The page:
Essays: Biographical, Critical, and Historical; Illustrative of the Rambler, Adventurer & Idler ; and of the Various Periodical Papers Which, in Imitation of the Writings of Steele and Addison, Have Been Published Between the Close of the Eight Volume of the Spectator and the Commencement of the Year 1809, Volume 2
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Adventurer appeared assistance attempt attention Carter character close collection College commenced completed composition conduct considerable containing continued contributed correct criticism dated death died display early edition elegant English essays excellence execution exhibited four frequently friends genius give given happy heart highly History honour humour imagination interesting Italy January John Johnson kind knowledge lady language late learning letters likewise literary literature lived Lord manners March merit mind Miss moral nature never object observations occasionally occupied original paper periodical persons pieces pleasing poems poet poetry political possess powers present printed production published reader reason remarks respect soon spirit style talents taste third thought tion translation variety various virtue volume Warton World writer written
Page 241 - Three poets in three distant ages born, Greece, Italy, and England did adorn; The first in loftiness of thought surpassed, The next in majesty; in both the last. The force of Nature could no further go, To make a third she joined the former two.
Page 279 - I was very glad to think of anything, rather than politics. In short, I was so engrossed with my tale, which I completed in less than two months, that one evening, I wrote from the time I had drunk my tea, about six o'clock, till half an hour after one in the morning, when my hand and fingers were so weary, that I could not hold the pen to finish the sentence, but left Matilda and Isabella talking, in the middle of a paragraph.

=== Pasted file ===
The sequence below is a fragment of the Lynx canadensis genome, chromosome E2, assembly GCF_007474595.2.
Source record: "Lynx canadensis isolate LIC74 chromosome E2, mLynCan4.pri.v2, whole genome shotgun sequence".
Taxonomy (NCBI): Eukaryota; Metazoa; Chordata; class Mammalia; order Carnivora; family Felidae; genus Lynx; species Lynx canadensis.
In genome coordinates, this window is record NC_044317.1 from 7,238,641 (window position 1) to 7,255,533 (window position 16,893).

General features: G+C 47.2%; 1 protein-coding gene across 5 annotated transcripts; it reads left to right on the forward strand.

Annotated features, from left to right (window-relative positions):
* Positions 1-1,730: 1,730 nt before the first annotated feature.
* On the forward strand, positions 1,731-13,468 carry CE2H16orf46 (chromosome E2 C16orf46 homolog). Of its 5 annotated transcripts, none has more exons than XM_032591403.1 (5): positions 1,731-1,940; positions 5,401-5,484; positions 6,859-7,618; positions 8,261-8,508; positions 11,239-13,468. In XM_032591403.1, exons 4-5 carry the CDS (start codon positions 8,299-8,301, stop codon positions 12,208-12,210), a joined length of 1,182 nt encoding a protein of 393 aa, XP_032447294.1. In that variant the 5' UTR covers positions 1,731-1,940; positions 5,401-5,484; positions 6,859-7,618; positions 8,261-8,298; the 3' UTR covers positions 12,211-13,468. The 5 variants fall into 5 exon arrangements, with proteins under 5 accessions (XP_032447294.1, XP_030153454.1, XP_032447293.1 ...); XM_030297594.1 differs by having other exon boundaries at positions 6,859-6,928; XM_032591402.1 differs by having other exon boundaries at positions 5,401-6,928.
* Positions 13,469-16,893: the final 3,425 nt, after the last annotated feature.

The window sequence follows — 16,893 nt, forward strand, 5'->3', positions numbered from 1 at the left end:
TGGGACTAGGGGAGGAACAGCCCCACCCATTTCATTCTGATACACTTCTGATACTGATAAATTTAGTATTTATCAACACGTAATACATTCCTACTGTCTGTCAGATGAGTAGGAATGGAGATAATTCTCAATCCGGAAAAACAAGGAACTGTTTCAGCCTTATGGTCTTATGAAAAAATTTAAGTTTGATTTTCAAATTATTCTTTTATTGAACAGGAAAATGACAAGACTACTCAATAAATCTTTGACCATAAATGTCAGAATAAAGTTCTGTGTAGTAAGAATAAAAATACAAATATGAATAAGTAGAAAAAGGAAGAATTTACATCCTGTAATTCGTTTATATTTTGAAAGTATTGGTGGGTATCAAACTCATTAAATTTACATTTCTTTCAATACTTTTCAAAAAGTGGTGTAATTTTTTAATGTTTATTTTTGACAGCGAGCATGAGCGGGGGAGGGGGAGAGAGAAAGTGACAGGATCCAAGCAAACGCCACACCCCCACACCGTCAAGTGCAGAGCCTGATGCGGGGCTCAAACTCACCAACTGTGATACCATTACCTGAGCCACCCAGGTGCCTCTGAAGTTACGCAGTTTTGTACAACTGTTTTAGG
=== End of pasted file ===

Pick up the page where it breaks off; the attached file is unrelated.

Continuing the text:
Page 228 - Here Reynolds is laid, and, to tell you my mind, He has not left a wiser or better behind; His pencil was striking, resistless, and grand; His manners were gentle, complying, and bland; Still born to improve us in every part, His pencil our faces, his manners our heart...
Page 92 - Or, if to touch such chord be thine, Restore the ancient tragic line, And emulate the notes that rung From the wild harp which silent hung By silver Avon's holy shore, Till twice an hundred years roll'd o'er ; When she, the bold Enchantress...
Page 116 - O lover of the desert, hail ! Say, in what deep and pathless vale, Or on what hoary mountain's side...
Page 468 - Dictionary was written with little assistance of the learned and without any patronage of the great; not in the soft obscurities of retirement or under the shelter of academic bowers, but amidst inconvenience and distraction, in sickness and in sorrow.
Page 130 - Milton, and just above Dryden. Yet, to bring our minds steadily to make this decision, we must forget, for a moment, the divine Music Ode of Dryden; and may perhaps then be compelled to confess that though Dryden be the greater genius, yet Pope is the better artist.
Page 61 - The character of Lothario seems to have been expanded by Richardson into Lovelace ; but he has excelled his original in the moral effect of the fiction. Lothario, with gaiety which cannot be hated, and bravery which cannot be despised, retains too much of the spectator's kindness. It was in the power of Richardson alone to teach us at once esteem and detestation, to make virtuous resentment overpower all the benevolence which wit, and elegance, and courage, naturally excite; and to lose at last the...
Page 155 - I had the assurance to dispute with him on the subject of human malignity, and wondered to hear a man, who, by his actions, shows so much benevolence, maintain that the human heart is naturally malevolent, and that all the benevolence we see in the few who are good is acquired by reason and religion.